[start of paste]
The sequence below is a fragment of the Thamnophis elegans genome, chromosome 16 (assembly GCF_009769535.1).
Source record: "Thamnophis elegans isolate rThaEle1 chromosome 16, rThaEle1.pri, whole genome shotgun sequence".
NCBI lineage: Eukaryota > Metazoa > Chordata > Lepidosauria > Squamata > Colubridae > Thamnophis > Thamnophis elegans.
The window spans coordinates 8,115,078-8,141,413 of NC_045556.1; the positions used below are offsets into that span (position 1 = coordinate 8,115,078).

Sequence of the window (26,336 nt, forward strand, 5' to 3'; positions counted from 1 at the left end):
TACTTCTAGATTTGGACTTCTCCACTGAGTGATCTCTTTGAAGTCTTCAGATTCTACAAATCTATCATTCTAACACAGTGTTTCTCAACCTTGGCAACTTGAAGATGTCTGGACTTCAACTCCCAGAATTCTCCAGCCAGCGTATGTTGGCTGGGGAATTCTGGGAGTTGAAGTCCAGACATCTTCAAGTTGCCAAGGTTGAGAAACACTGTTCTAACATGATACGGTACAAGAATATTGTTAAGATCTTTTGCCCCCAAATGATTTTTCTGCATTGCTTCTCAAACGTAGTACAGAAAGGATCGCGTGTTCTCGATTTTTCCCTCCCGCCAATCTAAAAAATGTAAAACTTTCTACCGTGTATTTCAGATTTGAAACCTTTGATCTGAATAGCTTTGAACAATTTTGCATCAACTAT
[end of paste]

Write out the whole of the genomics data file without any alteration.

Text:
The sequence below is a fragment of the Thamnophis elegans genome, chromosome 16 (assembly GCF_009769535.1).
Source record: "Thamnophis elegans isolate rThaEle1 chromosome 16, rThaEle1.pri, whole genome shotgun sequence".
NCBI lineage: Eukaryota > Metazoa > Chordata > Lepidosauria > Squamata > Colubridae > Thamnophis > Thamnophis elegans.
The window spans coordinates 8,115,078-8,141,413 of NC_045556.1; the positions used below are offsets into that span (position 1 = coordinate 8,115,078).

Sequence of the window (26,336 nt, forward strand, 5' to 3'; positions counted from 1 at the left end):
TACTTCTAGATTTGGACTTCTCCACTGAGTGATCTCTTTGAAGTCTTCAGATTCTACAAATCTATCATTCTAACACAGTGTTTCTCAACCTTGGCAACTTGAAGATGTCTGGACTTCAACTCCCAGAATTCTCCAGCCAGCGTATGTTGGCTGGGGAATTCTGGGAGTTGAAGTCCAGACATCTTCAAGTTGCCAAGGTTGAGAAACACTGTTCTAACATGATACGGTACAAGAATATTGTTAAGATCTTTTGCCCCCAAATGATTTTTCTGCATTGCTTCTCAAACGTAGTACAGAAAGGATCGCGTGTTCTCGATTTTTCCCTCCCGCCAATCTAAAAAATGTAAAACTTTCTACCGTGTATTTCAGATTTGAAACCTTTGATCTGAATAGCTTTGAACAATTTTGCATCAACTAT